Hosting Karzai at the White House, Obama faces the challenge of pressing ahead with his re-election pledge to continue winding down the long war in Afghanistan while preparing the Afghan government to prevent a slide back into chaos and a Taliban resurgence once most NATO forces are gone.
Karzai’s visit, which follows a year of growing strains in U.S.-Afghan ties, comes amid stepped-up deliberations in Washington over the size and scope of the U.S. military role in Afghanistan once the NATO-led combat mission concludes at the end of next year.
White House officials have left open the possibility of a complete U.S. withdrawal after 2014 - as happened in Iraq in 2011 - an option that conflicts with the Pentagon's view that thousands of troops will be needed to bolster and train still-fragile Afghan security forces.
But talk of this “zero option” may actually be a gambit to squeeze concessions from Karzai, who has yet to agree on immunity from prosecution for any U.S. forces that stay behind under a bilateral security pact being negotiated. It could also send a message to the Pentagon to scale back expectations of future troop levels.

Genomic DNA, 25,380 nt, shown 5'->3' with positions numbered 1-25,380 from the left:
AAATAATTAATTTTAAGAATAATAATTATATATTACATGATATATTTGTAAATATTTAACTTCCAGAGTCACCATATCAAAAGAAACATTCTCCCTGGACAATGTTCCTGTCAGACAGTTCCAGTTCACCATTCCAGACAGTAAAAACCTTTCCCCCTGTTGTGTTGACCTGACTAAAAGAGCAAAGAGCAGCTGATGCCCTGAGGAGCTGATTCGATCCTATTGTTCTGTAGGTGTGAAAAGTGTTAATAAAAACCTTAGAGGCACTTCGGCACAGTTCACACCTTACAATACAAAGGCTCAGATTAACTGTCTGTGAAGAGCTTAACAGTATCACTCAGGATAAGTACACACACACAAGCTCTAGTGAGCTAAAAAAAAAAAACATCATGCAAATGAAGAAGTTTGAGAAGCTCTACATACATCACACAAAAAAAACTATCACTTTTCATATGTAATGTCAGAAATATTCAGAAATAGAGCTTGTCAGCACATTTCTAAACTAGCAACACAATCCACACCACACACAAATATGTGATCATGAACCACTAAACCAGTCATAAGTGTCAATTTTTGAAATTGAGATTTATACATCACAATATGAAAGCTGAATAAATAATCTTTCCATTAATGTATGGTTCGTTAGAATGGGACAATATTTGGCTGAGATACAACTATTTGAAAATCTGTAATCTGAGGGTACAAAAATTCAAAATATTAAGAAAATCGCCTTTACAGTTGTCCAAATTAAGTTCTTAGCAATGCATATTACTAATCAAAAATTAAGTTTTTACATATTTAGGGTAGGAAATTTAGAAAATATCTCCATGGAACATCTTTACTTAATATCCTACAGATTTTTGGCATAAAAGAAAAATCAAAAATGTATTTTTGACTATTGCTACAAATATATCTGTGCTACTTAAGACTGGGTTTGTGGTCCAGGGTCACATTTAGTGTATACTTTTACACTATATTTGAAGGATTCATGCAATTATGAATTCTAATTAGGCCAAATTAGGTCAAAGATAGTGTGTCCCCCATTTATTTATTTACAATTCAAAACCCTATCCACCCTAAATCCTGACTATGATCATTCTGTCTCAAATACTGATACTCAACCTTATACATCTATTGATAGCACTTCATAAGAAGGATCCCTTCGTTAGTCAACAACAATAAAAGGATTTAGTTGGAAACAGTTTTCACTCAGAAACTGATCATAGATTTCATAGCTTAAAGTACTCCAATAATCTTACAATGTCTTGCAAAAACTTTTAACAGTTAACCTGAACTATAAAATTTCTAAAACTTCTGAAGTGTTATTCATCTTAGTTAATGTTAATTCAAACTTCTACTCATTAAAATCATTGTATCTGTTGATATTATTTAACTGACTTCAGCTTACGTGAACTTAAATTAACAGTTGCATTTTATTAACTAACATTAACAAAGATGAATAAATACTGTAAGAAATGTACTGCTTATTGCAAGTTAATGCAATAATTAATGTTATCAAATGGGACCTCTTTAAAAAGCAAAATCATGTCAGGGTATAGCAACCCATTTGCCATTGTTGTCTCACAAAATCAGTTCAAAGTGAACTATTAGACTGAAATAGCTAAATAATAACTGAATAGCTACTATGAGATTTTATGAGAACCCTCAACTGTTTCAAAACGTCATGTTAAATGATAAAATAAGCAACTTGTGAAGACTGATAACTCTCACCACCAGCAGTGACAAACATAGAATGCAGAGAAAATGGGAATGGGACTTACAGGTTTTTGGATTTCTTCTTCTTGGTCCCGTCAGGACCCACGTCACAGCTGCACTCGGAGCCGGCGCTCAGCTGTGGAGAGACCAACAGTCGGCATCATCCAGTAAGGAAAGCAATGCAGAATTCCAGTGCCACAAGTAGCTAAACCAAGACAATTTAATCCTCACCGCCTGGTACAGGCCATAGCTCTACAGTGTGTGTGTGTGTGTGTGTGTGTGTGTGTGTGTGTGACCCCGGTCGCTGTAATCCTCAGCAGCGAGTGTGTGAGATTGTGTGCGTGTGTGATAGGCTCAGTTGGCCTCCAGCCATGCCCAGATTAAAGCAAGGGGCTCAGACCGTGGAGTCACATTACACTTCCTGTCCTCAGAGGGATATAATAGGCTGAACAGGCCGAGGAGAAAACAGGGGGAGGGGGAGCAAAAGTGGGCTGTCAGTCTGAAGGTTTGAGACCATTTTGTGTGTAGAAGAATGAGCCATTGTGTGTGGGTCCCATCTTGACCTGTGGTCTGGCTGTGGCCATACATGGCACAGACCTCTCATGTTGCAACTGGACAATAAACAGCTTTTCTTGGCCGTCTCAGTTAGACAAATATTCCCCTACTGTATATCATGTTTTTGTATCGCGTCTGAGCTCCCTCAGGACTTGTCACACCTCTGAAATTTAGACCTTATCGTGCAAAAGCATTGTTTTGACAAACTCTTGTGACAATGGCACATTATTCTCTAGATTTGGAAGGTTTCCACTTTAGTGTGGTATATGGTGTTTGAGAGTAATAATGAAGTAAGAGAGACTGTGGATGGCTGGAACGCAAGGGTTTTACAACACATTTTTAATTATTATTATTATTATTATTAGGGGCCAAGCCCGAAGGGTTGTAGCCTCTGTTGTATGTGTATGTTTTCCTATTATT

The White House believes Obama and Karzai, despite a history of sometimes tense relations, can narrow their differences. But Obama aides expect no breakthroughs or concrete agreements and say it will be months before Obama decides how many troops - if any - he wants to keep in Afghanistan.
U.S. officials have said privately that the White House is asking for options to be developed for keeping between 3,000 and 9,000 troops in the country. General John Allen, the top U.S. and NATO commander in Afghanistan, had initially suggested that as many as 15,000 troops should remain.
With some 66,000 U.S. troops currently in Afghanistan, Obama is also deciding on the pace of this year's troop reductions. Afghan forces are due to take the lead role in security across the country in 2013.